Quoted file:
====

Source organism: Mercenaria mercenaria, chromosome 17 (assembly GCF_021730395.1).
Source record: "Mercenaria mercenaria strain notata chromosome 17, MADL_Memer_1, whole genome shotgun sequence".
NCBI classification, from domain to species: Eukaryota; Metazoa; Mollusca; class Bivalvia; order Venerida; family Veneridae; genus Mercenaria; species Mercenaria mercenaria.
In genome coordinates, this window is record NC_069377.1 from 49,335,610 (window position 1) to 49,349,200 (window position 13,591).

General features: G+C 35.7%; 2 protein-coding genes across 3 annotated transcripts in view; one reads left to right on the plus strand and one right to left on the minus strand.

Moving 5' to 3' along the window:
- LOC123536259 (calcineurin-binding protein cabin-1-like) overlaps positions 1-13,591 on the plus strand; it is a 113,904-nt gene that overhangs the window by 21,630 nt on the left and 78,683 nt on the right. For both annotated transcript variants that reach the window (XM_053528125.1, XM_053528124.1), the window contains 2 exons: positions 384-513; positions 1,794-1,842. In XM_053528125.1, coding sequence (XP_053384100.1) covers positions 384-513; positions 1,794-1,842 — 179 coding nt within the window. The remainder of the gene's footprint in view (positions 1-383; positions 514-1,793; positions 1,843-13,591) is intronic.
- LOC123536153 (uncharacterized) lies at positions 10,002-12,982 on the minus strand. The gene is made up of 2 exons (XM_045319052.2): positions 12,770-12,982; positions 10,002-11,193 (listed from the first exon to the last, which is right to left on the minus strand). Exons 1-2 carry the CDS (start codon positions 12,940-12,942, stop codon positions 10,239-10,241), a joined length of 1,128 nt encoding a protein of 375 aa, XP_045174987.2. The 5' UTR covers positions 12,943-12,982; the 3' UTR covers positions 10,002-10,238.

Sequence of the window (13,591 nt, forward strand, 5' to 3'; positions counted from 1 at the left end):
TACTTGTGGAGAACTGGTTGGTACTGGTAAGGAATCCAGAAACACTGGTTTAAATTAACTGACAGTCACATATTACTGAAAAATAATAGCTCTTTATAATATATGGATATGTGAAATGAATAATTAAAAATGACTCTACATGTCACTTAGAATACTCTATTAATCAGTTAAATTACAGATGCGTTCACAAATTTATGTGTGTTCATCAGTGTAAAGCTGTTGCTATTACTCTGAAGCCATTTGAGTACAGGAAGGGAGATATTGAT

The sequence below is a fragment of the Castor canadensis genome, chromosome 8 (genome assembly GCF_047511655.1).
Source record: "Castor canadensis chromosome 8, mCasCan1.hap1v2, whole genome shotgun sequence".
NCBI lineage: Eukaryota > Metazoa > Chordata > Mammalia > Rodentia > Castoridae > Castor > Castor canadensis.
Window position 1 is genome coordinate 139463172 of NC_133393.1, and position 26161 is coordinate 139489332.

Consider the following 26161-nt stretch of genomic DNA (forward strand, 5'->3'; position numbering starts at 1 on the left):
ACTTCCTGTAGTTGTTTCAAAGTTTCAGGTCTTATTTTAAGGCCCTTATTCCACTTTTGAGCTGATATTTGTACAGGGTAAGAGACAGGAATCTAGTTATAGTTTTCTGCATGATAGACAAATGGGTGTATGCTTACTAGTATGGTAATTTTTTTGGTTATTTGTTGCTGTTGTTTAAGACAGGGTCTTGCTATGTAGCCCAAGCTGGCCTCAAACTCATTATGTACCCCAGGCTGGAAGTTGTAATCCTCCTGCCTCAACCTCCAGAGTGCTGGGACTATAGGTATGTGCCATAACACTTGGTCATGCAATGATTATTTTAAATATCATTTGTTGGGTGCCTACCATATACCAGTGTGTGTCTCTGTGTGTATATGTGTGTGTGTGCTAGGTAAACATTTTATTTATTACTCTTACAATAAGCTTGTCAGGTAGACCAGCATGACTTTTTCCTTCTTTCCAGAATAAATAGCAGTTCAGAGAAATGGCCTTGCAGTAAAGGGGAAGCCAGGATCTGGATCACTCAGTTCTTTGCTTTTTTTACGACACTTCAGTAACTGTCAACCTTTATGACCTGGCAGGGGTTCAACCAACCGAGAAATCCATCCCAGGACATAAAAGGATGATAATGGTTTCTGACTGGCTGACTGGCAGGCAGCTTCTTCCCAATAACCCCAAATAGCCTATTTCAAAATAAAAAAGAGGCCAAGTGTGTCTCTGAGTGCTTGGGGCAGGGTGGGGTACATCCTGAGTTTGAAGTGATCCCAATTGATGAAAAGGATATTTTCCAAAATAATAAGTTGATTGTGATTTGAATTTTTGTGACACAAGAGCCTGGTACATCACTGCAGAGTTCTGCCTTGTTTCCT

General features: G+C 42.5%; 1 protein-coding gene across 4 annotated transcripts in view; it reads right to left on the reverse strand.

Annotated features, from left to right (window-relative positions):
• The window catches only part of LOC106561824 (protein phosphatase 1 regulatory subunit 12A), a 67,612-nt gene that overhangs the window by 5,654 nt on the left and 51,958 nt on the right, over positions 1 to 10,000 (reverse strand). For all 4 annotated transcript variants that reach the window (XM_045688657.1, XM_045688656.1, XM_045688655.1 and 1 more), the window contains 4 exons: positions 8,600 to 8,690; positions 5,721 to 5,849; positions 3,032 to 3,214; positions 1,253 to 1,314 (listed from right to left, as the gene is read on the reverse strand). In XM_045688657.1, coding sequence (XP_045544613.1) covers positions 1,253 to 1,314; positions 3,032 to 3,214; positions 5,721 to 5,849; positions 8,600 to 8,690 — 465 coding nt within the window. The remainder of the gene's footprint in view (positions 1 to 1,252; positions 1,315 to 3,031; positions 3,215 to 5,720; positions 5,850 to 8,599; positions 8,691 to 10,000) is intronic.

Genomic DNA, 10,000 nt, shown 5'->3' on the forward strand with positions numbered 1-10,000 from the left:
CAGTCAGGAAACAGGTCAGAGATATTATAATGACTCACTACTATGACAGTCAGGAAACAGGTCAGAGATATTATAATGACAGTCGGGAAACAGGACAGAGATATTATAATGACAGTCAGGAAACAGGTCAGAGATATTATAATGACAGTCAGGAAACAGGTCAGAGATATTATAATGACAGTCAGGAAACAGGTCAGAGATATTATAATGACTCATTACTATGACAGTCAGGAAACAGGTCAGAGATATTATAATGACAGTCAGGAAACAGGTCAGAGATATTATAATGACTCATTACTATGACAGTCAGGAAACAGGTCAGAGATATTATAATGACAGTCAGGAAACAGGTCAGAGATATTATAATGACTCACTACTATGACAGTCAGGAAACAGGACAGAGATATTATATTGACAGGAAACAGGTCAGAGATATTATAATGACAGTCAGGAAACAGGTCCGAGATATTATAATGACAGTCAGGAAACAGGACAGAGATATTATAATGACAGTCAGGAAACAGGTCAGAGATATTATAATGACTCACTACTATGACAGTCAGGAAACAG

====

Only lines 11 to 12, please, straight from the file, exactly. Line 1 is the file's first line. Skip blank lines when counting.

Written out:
The sequence below is a fragment of the Castor canadensis genome, chromosome 8 (genome assembly GCF_047511655.1).
Source record: "Castor canadensis chromosome 8, mCasCan1.hap1v2, whole genome shotgun sequence".